Contra Costa County supervisors unanimously approved an agreement with Chevron Tuesday that will put an end to property tax lawsuits against the county and should save the county millions of dollars and boost strained relations between the county and the oil giant.
Operations are set to resume at a unit of Chevron’s Richmond refinery involved in a major fire last August after state regulators on Friday lifted the order that shut it down.
Chevron Corp. said it has completed repairs at an area of its Richmond refinery that was damaged last year in a fire.
Two East Bay lawmakers have introduced bills in Sacramento meant to address issues that they say came up following last year’s Chevron Refinery fire.
Chevron has paid about $10 million to cover medical expenses and other claims in the wake of the fire at its Richmond refinery on Aug. 6 and is updating its equipment and safety procedures to prevent a similar incident, representatives from the oil company said Tuesday.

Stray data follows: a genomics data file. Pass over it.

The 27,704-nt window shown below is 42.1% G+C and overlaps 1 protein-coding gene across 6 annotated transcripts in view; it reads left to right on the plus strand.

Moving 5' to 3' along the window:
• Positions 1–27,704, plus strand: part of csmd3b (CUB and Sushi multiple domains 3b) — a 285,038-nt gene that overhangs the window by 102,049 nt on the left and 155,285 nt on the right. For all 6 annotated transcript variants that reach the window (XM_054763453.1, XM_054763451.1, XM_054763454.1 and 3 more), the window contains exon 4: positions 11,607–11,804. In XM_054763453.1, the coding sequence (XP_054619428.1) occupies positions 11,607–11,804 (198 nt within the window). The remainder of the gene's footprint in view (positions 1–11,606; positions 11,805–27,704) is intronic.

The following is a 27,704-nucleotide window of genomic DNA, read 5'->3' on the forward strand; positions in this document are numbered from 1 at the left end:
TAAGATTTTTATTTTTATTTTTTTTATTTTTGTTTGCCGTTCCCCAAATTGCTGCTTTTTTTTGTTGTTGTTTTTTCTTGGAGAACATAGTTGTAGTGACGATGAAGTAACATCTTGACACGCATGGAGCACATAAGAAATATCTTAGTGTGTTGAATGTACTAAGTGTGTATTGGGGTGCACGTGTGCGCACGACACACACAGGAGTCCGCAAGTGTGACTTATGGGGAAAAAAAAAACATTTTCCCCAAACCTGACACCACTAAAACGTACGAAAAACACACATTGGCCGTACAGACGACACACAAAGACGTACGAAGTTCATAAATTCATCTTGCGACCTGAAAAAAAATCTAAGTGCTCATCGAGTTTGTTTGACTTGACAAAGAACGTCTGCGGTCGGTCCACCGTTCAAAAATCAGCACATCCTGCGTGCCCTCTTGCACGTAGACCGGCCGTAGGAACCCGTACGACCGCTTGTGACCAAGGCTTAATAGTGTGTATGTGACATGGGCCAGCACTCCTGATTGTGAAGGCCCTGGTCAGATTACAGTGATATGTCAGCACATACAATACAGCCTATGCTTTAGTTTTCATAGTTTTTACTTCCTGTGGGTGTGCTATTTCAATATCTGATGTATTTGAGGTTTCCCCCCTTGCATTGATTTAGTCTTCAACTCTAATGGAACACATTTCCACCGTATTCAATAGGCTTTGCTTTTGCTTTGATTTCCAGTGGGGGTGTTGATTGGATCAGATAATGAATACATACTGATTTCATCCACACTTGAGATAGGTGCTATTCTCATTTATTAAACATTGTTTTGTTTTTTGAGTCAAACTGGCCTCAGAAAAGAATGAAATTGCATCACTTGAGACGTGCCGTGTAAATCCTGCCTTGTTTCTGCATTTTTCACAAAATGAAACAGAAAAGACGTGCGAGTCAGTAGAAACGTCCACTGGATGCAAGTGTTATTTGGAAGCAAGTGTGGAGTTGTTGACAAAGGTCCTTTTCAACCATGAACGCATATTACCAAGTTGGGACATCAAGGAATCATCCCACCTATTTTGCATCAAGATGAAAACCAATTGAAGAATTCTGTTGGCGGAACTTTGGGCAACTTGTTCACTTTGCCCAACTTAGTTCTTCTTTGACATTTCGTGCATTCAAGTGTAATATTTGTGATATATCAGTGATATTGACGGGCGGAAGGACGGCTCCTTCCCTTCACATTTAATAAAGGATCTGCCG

Chevron’s plan to get its Richmond refinery back to full operating capacity following a massive fire could be slowed by a dispute over the type of piping it wants to use to make repairs.
A state senator called for a legislative hearing regarding California’s oil refineries after Chevron announced that a unit at its Richmond refinery will remain closed until next year.
The resolution asks that Chevron make safety at the refinery its top priority, “pay its fair share” in taxes to the city and employ as many Richmond residents as possible.
Chevron spokeswoman Heather Kulp said the root cause of the pipe leak was high temperature sulfidation corrosion from the fuel moving within the five-foot segment of the refinery’s eight-inch-round 200-foot-long carbon steel pipe.
Federal investigators continue to look into what caused last month’s fire at the Richmond refinery.